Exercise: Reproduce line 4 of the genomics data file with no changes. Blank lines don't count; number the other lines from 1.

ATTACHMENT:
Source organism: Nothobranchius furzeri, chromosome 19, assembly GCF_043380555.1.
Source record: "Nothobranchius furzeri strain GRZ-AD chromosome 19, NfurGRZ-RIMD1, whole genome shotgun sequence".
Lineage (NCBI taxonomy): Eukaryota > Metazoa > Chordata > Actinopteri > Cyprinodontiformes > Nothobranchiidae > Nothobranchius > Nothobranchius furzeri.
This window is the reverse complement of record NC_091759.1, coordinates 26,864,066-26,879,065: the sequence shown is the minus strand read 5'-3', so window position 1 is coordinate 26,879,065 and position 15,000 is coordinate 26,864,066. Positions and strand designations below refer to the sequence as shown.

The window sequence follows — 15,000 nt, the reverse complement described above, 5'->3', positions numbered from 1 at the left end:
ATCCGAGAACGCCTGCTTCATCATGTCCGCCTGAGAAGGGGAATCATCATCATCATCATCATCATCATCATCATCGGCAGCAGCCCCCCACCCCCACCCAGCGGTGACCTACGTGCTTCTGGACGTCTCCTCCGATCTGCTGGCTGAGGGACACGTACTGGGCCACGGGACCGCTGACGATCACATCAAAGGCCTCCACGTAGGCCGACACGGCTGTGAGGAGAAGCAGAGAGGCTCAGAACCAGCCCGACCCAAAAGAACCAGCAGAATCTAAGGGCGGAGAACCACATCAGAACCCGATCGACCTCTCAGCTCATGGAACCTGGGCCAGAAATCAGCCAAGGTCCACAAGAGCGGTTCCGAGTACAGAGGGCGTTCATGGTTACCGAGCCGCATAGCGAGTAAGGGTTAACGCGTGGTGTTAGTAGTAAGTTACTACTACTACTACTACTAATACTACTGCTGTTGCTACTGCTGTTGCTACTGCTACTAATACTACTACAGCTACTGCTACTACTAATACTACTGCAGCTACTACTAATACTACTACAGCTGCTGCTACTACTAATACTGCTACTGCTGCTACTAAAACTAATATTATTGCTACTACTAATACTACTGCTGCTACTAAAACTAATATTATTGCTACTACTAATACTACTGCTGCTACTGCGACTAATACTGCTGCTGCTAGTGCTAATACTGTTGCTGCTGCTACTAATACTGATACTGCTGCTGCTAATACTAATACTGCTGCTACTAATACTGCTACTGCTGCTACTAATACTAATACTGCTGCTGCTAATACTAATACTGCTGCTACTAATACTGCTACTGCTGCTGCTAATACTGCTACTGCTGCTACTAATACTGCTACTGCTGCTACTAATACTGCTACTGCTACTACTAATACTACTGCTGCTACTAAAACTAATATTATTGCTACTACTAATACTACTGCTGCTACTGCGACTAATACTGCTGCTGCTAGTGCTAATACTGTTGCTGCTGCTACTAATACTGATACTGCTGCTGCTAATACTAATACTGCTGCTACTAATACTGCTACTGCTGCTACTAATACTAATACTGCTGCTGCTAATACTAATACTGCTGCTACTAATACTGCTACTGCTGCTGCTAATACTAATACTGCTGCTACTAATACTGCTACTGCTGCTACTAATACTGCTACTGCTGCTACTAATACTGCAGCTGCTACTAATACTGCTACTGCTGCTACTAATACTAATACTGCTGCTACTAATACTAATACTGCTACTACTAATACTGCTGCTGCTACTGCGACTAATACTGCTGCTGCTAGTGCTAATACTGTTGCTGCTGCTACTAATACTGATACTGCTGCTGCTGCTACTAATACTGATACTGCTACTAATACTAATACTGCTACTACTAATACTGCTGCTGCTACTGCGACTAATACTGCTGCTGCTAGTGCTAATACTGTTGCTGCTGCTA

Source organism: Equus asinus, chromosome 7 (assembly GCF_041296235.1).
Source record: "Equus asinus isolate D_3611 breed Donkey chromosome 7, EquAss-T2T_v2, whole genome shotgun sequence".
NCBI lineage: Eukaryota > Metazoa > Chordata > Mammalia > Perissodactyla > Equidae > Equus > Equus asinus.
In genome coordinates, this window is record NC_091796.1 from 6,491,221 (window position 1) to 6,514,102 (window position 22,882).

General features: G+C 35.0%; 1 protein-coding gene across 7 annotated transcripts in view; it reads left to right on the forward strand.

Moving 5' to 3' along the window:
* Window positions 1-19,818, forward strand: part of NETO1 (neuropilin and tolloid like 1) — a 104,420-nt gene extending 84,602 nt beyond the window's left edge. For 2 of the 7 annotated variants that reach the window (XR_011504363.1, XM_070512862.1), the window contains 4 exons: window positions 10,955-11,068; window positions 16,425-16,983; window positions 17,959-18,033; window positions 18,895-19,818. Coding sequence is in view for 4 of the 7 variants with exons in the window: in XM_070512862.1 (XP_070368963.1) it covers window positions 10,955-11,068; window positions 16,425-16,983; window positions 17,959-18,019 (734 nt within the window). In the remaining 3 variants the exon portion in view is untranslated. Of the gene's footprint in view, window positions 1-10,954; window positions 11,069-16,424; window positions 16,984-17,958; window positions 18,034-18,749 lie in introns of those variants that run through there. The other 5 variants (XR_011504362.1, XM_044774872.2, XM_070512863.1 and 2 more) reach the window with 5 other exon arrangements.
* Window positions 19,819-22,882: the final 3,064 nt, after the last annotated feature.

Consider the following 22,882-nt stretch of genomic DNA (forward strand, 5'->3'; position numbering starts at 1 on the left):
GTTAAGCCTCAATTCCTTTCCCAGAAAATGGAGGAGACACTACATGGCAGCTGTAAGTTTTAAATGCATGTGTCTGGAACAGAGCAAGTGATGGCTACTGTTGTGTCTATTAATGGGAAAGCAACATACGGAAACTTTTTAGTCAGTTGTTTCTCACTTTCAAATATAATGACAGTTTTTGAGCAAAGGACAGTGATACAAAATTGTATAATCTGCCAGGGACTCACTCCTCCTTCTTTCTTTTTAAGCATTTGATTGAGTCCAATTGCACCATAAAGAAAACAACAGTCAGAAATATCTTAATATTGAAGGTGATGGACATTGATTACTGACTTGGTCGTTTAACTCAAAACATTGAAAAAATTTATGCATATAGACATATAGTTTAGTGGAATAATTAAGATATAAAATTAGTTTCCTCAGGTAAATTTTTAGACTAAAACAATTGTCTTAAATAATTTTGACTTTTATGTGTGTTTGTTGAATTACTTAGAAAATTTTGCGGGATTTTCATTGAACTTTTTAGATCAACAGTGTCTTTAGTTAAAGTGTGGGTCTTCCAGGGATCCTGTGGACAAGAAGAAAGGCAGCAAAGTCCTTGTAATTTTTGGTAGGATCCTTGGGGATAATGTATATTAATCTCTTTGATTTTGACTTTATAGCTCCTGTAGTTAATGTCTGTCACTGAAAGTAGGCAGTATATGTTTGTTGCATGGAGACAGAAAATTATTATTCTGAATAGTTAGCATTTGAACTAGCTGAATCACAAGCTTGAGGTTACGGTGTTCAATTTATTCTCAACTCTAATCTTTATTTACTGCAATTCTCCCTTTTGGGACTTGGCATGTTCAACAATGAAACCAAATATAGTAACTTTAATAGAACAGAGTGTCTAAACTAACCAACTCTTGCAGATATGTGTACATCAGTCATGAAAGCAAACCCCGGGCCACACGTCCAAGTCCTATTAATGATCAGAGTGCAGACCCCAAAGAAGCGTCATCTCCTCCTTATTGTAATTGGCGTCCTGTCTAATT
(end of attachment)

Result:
This window is the reverse complement of record NC_091759.1, coordinates 26,864,066-26,879,065: the sequence shown is the minus strand read 5'-3', so window position 1 is coordinate 26,879,065 and position 15,000 is coordinate 26,864,066. Positions and strand designations below refer to the sequence as shown.